Multiple sclerosis is the development of lesions on the axons of neurons in the brain and in the spinal cord. Currently the disease is considered a terminal condition. As the disease progresses, it disables the affected person, and impairs the abilities of the person to perform to capacity (Joy & Johnston, 2001).
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Recently the government formed a team of scientist and tasked the team with the task of determining the possibility of finding a cure for the disease. For the last few months, the team has been conducting research in Europe , and is confident enough to inform the government that a breakthrough in the study of possible causes the disease and the course of its development indicate that it can be cured.
The substance and the therapy that could be used to cure the disease have been identified. However, due to the inadequate financial resources, the team could not develop and test the drug and the therapies in question. The government should consider allocating more funds for the research project for the benefit of the Canadian people. There are several reasons why the government should consider funding this project all the way to its conclusion (Society, 2012).
Prevalence of the Disease in Canada
The Canadian government should consider the position of Canada as a country in the battle against the disease. Although the disease is prevalent in all places around the world, statistics show that it is more prevalent in Canada than most of other places in the world.
Current estimate shows that between fifty-five thousand and seventy thousand Canadians suffer from the disease, and the number is increasing with three new confirmed cases of positive diagnosis daily (Health, 2010). The reason for this disparity is largely unknown, so the best solution for the near future is finalizing the projects aimed at finding the cure for the disease.
Effect of the Disease on the Productive Proportion of the Population
Multiple sclerosis affects young people. Its onset occurs in young adults due to intricately complex physiological processes within the structure of the nervous system. Unfortunately, the disease affects people between teenage and forty years of age, who are the most productive part of the population.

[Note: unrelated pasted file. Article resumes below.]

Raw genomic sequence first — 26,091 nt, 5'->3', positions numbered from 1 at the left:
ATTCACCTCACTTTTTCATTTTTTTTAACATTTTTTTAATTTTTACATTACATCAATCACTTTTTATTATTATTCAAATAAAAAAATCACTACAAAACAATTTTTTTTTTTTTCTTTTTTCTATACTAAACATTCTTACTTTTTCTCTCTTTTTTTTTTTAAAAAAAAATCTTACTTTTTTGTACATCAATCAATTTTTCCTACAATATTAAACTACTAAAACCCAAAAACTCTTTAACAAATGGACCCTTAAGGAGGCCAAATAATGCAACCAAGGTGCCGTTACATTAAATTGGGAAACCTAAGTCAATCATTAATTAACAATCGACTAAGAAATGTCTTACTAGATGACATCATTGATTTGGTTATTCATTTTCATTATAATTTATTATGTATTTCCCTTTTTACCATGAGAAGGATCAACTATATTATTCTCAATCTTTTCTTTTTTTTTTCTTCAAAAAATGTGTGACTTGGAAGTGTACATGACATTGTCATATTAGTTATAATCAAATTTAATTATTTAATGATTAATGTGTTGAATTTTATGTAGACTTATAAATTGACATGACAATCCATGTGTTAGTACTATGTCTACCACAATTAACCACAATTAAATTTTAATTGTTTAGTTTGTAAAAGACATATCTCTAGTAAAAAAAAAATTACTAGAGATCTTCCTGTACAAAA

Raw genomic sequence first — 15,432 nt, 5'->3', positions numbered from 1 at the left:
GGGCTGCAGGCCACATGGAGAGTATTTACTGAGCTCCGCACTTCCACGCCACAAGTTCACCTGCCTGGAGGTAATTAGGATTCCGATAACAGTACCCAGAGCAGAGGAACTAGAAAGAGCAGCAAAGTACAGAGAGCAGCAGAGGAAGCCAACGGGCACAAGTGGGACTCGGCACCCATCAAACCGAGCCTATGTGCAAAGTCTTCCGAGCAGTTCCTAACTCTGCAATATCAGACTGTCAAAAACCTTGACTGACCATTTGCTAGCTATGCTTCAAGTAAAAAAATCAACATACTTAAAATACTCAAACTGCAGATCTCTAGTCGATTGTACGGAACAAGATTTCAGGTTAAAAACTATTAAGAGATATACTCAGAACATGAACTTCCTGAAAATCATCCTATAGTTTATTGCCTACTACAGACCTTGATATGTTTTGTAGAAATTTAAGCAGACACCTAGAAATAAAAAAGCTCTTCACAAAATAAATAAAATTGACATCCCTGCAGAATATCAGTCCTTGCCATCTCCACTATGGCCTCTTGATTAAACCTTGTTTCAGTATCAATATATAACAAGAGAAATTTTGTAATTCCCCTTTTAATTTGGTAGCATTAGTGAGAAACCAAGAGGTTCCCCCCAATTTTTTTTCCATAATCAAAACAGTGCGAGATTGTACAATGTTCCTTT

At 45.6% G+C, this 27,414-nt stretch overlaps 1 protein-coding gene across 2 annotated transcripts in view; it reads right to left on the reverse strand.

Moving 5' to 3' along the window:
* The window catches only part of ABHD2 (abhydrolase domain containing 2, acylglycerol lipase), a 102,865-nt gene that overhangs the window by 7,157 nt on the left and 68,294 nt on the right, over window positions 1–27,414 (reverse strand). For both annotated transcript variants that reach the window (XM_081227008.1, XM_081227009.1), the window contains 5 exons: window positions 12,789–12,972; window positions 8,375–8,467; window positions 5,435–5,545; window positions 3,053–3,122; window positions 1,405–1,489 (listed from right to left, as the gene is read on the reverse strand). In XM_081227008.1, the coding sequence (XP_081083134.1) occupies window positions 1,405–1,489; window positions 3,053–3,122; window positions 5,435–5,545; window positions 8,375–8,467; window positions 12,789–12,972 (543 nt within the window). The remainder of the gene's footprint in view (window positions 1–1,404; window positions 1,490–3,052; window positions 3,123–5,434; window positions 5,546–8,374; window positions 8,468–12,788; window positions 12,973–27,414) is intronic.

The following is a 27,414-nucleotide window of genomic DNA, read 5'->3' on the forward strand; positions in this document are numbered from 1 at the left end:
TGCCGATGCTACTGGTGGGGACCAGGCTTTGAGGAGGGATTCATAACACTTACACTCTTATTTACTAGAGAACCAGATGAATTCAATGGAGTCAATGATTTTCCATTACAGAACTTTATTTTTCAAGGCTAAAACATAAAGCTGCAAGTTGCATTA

The disease starts with mild symptoms, but later develops into a serious disabling condition where the affected person has seriously impaired physical ability and poor mental coordination (Society, 2012). Any person with multiple sclerosis that is at an advanced stage cannot engage in a meaningful economic activity. In turn, the burden of care also impairs the ability of the relatives and caregivers of the people with multiple sclerosis to engage in productive activities.
This gradual effect costs the country one and a half million dollars for every person diagnosed with multiple sclerosis. More than a third of this financial loss is due to the direct cost of treatment of the condition, and the expenses incurred by those who take care of the disabled people. It is therefore financially beneficial to the government to fund the completion of this project.
Effect of Multiple Sclerosis on the Health Care System
Currently, the treatment and care of people suffering from multiple sclerosis put a significant strain on the healthcare system in terms of personnel, space, facilities and the cost of therapies and treatment to moderate the effects of the disease (Nicole, 2000).
If the government funds a project that with the aim of formulating a direct cure for the disease, costly intensive care needed from the healthcare institutions will be avoided (Society, 2012). In addition, the heath care system will be relieved of the burden brought by management of the disease.
The highlighted reasons are an adequate justification for the government to provide funds to facilitate research on the treatment of the disease. In the long-term, the government and the public will benefit from the research on the cure for the disease.
Health, C. C. (2010). The mystery of MS and its prevalence in Canada. CBC, 6(April), 3- 15.
Joy, J. E., & Johnston, R. B. (2001). Multiple sclerosis: current status and strategies for the future. Washington, D.C.: National Academy Press.
Society, M. M. (2012). Overview of provincial government coverage for multiple sclerosis therapies. MS Society of Canada, 5(March), 1-10.
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Nicole, A. (2000). Economic Assessment of the Relationship between. Journal of Managed Care Pharmacy, 6(February), 1-6.